Big Labor Senators Aim to Cement Courts’ Pro-Forced Unionism Bias
Even as the number of Right to Work states and the share of all U.S. employees protected from compulsory unionism grew rapidly from early 2012 through early last year, the federal judiciary, with the important exception of the U.S. Supreme Court, grew more and more protective of Big Labor monopolists.
Today a dismayingly large number of federal appellate judges are hostile to the individual employee’s freedom to join or financially support a labor organization, or refuse to do either. And it’s no mystery why this is so.
Over the course of former Democrat President Barack Obama’s eight years in office, including two during which the U.S. Senate was controlled by the opposition Republican Party, the Senate confirmed 46 of his appellate court appointees.
And taken as a group Obama appointees have established an unmistakable and alarming pattern of “reinterpreting” federal labor law to undermine court precedents and statutes that protect, at least to a limited degree, employees’ freedom not to affiliate with a union.
Judges Sidestep High Court Precedent, Call Forced Speech Subsidies Constitutional
An egregious case in point is the October 2017 ruling by two judges on the U.S. Court of Appeals for the Seventh Circuit in Riffey v. Rauner.
In this decision, Judges Diane Wood (who was appointed chief judge of the Seventh Circuit by Mr. Obama in 2013) and David Frank Hamilton (appointed by Mr. Obama in 2009) found that Big Labor Illinois politicians and union officials had not violated the constitutional rights of in-home care providers.
Judges Wood and Hamilton claimed that the government does not inflict a First Amendment injury on such individuals when it forces them to subsidize Organized Labor speech without their prior consent.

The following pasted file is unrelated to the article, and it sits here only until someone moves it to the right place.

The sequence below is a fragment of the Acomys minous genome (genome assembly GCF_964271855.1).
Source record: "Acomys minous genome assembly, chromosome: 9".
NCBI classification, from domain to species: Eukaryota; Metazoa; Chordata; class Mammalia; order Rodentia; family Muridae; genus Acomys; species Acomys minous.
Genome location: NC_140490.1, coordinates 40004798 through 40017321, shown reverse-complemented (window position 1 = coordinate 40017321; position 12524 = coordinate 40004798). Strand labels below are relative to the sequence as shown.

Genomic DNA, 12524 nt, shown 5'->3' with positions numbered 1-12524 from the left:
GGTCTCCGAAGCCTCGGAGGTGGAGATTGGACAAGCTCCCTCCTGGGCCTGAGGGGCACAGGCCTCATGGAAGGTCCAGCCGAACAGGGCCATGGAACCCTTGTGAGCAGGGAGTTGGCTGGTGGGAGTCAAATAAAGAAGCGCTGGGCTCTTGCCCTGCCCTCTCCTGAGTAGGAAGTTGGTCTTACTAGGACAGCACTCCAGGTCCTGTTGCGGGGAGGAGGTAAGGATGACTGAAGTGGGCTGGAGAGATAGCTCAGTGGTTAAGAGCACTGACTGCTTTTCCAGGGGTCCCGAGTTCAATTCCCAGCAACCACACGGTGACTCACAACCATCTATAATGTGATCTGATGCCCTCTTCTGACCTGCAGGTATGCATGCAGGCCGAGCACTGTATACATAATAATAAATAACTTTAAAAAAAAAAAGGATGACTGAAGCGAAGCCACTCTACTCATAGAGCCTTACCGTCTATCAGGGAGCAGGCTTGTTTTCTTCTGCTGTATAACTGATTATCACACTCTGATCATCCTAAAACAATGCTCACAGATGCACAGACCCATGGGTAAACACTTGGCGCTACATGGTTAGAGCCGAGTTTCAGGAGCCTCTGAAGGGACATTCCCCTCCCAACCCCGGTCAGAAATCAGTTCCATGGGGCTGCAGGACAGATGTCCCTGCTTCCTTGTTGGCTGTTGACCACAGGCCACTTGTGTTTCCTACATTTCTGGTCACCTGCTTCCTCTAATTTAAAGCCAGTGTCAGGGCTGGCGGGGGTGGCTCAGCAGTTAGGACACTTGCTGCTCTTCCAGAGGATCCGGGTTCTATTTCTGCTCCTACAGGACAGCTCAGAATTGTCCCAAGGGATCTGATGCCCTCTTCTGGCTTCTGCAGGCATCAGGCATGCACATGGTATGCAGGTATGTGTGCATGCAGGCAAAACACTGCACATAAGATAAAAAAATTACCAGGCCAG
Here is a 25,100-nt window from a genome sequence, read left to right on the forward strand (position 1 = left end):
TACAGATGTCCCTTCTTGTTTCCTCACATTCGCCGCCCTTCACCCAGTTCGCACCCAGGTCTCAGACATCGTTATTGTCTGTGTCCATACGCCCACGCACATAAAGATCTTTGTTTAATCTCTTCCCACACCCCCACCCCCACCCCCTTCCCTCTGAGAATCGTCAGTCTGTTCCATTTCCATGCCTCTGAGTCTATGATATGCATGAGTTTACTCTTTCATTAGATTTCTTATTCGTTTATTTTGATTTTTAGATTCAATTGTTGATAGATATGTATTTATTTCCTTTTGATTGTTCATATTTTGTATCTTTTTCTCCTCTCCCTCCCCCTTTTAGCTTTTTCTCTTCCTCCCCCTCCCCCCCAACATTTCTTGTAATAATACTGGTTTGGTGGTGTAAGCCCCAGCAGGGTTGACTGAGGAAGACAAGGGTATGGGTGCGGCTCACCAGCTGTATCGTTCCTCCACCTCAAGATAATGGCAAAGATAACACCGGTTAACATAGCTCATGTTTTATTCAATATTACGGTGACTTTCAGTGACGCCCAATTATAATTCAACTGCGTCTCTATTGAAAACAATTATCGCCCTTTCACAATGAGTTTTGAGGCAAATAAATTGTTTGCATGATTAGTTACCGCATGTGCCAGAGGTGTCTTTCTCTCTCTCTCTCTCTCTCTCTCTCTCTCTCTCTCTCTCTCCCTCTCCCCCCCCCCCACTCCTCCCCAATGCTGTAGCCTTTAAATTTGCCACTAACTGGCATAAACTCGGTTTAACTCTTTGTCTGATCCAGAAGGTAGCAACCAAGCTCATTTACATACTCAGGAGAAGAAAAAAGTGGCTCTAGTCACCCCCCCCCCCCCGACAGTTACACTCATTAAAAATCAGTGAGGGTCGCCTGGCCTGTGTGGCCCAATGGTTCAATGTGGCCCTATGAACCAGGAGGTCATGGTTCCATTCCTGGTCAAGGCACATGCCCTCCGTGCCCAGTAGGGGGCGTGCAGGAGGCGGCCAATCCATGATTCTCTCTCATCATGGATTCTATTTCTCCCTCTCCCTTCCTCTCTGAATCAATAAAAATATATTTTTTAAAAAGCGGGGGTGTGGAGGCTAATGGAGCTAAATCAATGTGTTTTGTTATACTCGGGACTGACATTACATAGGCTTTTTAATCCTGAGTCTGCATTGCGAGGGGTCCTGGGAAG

They reached this conclusion even though the U.S. Supreme Court had already ruled in its 2014 Harris v. Quinn decision, argued and won by National Right to Work Legal Defense Foundation attorneys, that forcing homecare providers to pay for union-boss advocacy is unconstitutional.
National Right to Work Committee Vice President Matthew Leen commented:
“The recent unfortunate ruling in Riffey v. Rauner illustrates the kind of uphill battle Americans whose rights are trampled by Big Labor will have to fight to obtain justice until the composition of the federal appellate judiciary changes significantly.
“Foundation attorneys have already filed an appeal with the Supreme Court on behalf of care providers. But the High Court only agrees to hear a small fraction of the appeal petitions it receives. That’s why activist appellate decisions like Riffey often stand despite their defective reasoning.”
Trump Nominees Could Restore Balance to Appellate Courts, If Enough Are Confirmed
Mr. Leen added that Right to Work supporters do have reason to hope that the pro-union monopoly bias of appellate courts like the Seventh Circuit could diminish over the next few years.
He explained: “We’re still early in the Trump years, and no one knows what will happen next, but so far the GOP President’s judicial nominees have overwhelmingly been, based on what we know of them, the kind of jurist who will give a fair hearing to workers who have a disagreement with Big Labor bosses.
“Unfortunately, despite the fact Donald Trump’s fellow Republicans wield formal control over the Senate, it has been taking an outrageously long amount of time for judicial nominees to come up for votes since the beginning of this Administration.”
As of March 25, noted Mr. Leen, 10 Trump court of appeals nominees were awaiting confirmation votes in the Senate. This is in part because Big Labor Democrat politicians have taken the unprecedented step of requiring time-wasting cloture votes and up to 30 hours of floor debate on 28 of the 29 judicial nominees confirmed so far in this Congress.
But Republican Senate leader Mitch McConnell (Ky.) also deserves some of the blame, Mr. Leen added, for structuring the confirmation process in such a way that empowers anti-Right to Work politicans to stall Trump nominees.
“Majority Leader McConnell could learn a thing or two,” he said, “from Judiciary Chairman and National Right to Work Act cosponsor Charles Grassley [R-Iowa],” said Mr. Leen. “In mid-February, Mr. Grassley overruled the objections of union-label senators and pushed Seventh Circuit nominee Michael Brennan through his committee. And that’s just one example of the good work the chairman is doing on judicial nominations.”